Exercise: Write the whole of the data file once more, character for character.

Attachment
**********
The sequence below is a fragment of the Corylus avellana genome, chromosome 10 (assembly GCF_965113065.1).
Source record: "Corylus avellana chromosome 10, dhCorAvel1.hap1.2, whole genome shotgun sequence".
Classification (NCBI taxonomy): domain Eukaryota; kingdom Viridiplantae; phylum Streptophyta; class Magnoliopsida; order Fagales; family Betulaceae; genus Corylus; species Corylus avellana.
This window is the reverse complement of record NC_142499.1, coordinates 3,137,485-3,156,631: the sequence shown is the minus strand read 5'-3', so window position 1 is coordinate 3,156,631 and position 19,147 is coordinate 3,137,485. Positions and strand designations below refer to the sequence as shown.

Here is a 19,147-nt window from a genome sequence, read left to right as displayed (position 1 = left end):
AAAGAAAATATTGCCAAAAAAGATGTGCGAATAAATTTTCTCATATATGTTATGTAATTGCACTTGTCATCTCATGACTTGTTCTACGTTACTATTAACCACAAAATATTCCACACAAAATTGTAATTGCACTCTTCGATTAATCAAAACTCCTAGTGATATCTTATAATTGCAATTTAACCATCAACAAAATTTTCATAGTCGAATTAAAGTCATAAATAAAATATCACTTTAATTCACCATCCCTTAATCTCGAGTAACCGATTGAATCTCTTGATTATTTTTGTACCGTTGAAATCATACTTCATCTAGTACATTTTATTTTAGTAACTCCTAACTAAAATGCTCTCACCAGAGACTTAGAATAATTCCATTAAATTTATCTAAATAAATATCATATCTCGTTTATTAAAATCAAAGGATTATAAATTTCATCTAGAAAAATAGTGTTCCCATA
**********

The sequence below is a fragment of the Corylus avellana genome, chromosome 10 (assembly GCF_965113065.1).
Source record: "Corylus avellana chromosome 10, dhCorAvel1.hap1.2, whole genome shotgun sequence".
Classification (NCBI taxonomy): domain Eukaryota; kingdom Viridiplantae; phylum Streptophyta; class Magnoliopsida; order Fagales; family Betulaceae; genus Corylus; species Corylus avellana.
This window is the reverse complement of record NC_142499.1, coordinates 3,137,485-3,156,631: the sequence shown is the minus strand read 5'-3', so window position 1 is coordinate 3,156,631 and position 19,147 is coordinate 3,137,485. Positions and strand designations below refer to the sequence as shown.

Here is a 19,147-nt window from a genome sequence, read left to right as displayed (position 1 = left end):
AAAGAAAATATTGCCAAAAAAGATGTGCGAATAAATTTTCTCATATATGTTATGTAATTGCACTTGTCATCTCATGACTTGTTCTACGTTACTATTAACCACAAAATATTCCACACAAAATTGTAATTGCACTCTTCGATTAATCAAAACTCCTAGTGATATCTTATAATTGCAATTTAACCATCAACAAAATTTTCATAGTCGAATTAAAGTCATAAATAAAATATCACTTTAATTCACCATCCCTTAATCTCGAGTAACCGATTGAATCTCTTGATTATTTTTGTACCGTTGAAATCATACTTCATCTAGTACATTTTATTTTAGTAACTCCTAACTAAAATGCTCTCACCAGAGACTTAGAATAATTCCATTAAATTTATCTAAATAAATATCATATCTCGTTTATTAAAATCAAAGGATTATAAATTTCATCTAGAAAAATAGTGTTCCCATA